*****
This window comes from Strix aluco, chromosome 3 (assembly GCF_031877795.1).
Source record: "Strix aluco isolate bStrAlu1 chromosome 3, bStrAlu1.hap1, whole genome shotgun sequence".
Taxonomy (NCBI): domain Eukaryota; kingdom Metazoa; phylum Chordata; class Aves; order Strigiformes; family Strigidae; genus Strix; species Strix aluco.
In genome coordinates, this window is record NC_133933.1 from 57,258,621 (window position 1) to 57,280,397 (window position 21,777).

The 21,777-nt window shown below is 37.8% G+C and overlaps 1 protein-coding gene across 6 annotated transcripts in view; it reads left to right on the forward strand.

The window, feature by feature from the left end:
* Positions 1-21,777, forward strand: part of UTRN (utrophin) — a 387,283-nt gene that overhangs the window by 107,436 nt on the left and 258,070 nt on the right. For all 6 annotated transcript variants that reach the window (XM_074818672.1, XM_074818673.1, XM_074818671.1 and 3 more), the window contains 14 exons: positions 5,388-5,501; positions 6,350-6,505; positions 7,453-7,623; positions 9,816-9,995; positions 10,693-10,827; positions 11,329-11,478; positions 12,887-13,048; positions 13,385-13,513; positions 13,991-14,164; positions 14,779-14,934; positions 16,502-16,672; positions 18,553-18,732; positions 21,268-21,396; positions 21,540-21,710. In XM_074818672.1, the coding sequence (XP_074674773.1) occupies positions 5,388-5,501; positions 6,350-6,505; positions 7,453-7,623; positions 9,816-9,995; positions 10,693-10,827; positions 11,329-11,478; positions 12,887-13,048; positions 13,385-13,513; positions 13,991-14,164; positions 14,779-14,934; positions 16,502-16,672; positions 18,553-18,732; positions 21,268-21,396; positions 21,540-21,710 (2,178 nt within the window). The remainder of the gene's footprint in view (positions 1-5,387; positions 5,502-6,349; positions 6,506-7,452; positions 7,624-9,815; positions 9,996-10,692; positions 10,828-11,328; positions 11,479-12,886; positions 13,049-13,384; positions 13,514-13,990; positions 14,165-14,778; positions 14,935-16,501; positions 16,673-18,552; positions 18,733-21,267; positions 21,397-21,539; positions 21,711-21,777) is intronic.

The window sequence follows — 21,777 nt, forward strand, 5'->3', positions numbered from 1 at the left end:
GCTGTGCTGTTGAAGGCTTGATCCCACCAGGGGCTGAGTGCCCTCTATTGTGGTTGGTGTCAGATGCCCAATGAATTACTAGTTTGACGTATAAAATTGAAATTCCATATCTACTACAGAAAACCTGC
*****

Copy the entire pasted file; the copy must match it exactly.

This window comes from Strix aluco, chromosome 3 (assembly GCF_031877795.1).
Source record: "Strix aluco isolate bStrAlu1 chromosome 3, bStrAlu1.hap1, whole genome shotgun sequence".
Taxonomy (NCBI): domain Eukaryota; kingdom Metazoa; phylum Chordata; class Aves; order Strigiformes; family Strigidae; genus Strix; species Strix aluco.
In genome coordinates, this window is record NC_133933.1 from 57,258,621 (window position 1) to 57,280,397 (window position 21,777).

The 21,777-nt window shown below is 37.8% G+C and overlaps 1 protein-coding gene across 6 annotated transcripts in view; it reads left to right on the forward strand.

The window, feature by feature from the left end:
* Positions 1-21,777, forward strand: part of UTRN (utrophin) — a 387,283-nt gene that overhangs the window by 107,436 nt on the left and 258,070 nt on the right. For all 6 annotated transcript variants that reach the window (XM_074818672.1, XM_074818673.1, XM_074818671.1 and 3 more), the window contains 14 exons: positions 5,388-5,501; positions 6,350-6,505; positions 7,453-7,623; positions 9,816-9,995; positions 10,693-10,827; positions 11,329-11,478; positions 12,887-13,048; positions 13,385-13,513; positions 13,991-14,164; positions 14,779-14,934; positions 16,502-16,672; positions 18,553-18,732; positions 21,268-21,396; positions 21,540-21,710. In XM_074818672.1, the coding sequence (XP_074674773.1) occupies positions 5,388-5,501; positions 6,350-6,505; positions 7,453-7,623; positions 9,816-9,995; positions 10,693-10,827; positions 11,329-11,478; positions 12,887-13,048; positions 13,385-13,513; positions 13,991-14,164; positions 14,779-14,934; positions 16,502-16,672; positions 18,553-18,732; positions 21,268-21,396; positions 21,540-21,710 (2,178 nt within the window). The remainder of the gene's footprint in view (positions 1-5,387; positions 5,502-6,349; positions 6,506-7,452; positions 7,624-9,815; positions 9,996-10,692; positions 10,828-11,328; positions 11,479-12,886; positions 13,049-13,384; positions 13,514-13,990; positions 14,165-14,778; positions 14,935-16,501; positions 16,673-18,552; positions 18,733-21,267; positions 21,397-21,539; positions 21,711-21,777) is intronic.

The window sequence follows — 21,777 nt, forward strand, 5'->3', positions numbered from 1 at the left end:
GCTGTGCTGTTGAAGGCTTGATCCCACCAGGGGCTGAGTGCCCTCTATTGTGGTTGGTGTCAGATGCCCAATGAATTACTAGTTTGACGTATAAAATTGAAATTCCATATCTACTACAGAAAACCTGC